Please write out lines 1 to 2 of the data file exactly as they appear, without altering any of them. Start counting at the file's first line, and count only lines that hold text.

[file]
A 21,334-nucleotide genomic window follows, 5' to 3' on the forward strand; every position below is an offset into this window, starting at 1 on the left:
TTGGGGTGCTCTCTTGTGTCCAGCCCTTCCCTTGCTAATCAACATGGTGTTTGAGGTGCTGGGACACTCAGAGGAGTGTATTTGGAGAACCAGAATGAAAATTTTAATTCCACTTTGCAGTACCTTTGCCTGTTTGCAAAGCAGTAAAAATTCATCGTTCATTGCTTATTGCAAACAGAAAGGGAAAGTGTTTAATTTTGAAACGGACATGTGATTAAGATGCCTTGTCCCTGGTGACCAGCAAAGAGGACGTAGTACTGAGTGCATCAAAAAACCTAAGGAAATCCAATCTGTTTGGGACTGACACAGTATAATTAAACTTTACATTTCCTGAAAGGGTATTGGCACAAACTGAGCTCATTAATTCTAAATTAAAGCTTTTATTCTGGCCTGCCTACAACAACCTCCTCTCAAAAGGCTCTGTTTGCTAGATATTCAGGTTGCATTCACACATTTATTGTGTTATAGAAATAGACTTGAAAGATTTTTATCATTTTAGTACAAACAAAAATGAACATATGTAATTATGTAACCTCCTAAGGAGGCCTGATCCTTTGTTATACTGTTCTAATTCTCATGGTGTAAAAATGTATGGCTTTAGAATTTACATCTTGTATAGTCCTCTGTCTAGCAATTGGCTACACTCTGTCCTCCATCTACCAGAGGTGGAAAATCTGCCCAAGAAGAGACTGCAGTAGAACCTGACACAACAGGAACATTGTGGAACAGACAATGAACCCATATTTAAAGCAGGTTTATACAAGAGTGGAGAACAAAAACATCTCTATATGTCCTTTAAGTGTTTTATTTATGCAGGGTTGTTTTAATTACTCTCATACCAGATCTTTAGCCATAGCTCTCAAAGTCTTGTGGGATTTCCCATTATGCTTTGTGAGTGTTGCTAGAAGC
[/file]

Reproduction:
A 21,334-nucleotide genomic window follows, 5' to 3' on the forward strand; every position below is an offset into this window, starting at 1 on the left:
TTGGGGTGCTCTCTTGTGTCCAGCCCTTCCCTTGCTAATCAACATGGTGTTTGAGGTGCTGGGACACTCAGAGGAGTGTATTTGGAGAACCAGAATGAAAATTTTAATTCCACTTTGCAGTACCTTTGCCTGTTTGCAAAGCAGTAAAAATTCATCGTTCATTGCTTATTGCAAACAGAAAGGGAAAGTGTTTAATTTTGAAACGGACATGTGATTAAGATGCCTTGTCCCTGGTGACCAGCAAAGAGGACGTAGTACTGAGTGCATCAAAAAACCTAAGGAAATCCAATCTGTTTGGGACTGACACAGTATAATTAAACTTTACATTTCCTGAAAGGGTATTGGCACAAACTGAGCTCATTAATTCTAAATTAAAGCTTTTATTCTGGCCTGCCTACAACAACCTCCTCTCAAAAGGCTCTGTTTGCTAGATATTCAGGTTGCATTCACACATTTATTGTGTTATAGAAATAGACTTGAAAGATTTTTATCATTTTAGTACAAACAAAAATGAACATATGTAATTATGTAACCTCCTAAGGAGGCCTGATCCTTTGTTATACTGTTCTAATTCTCATGGTGTAAAAATGTATGGCTTTAGAATTTACATCTTGTATAGTCCTCTGTCTAGCAATTGGCTACACTCTGTCCTCCATCTACCAGAGGTGGAAAATCTGCCCAAGAAGAGACTGCAGTAGAACCTGACACAACAGGAACATTGTGGAACAGACAATGAACCCATATTTAAAGCAGGTTTATACAAGAGTGGAGAACAAAAACATCTCTATATGTCCTTTAAGTGTTTTATTTATGCAGGGTTGTTTTAATTACTCTCATACCAGATCTTTAGCCATAGCTCTCAAAGTCTTGTGGGATTTCCCATTATGCTTTGTGAGTGTTGCTAGAAGC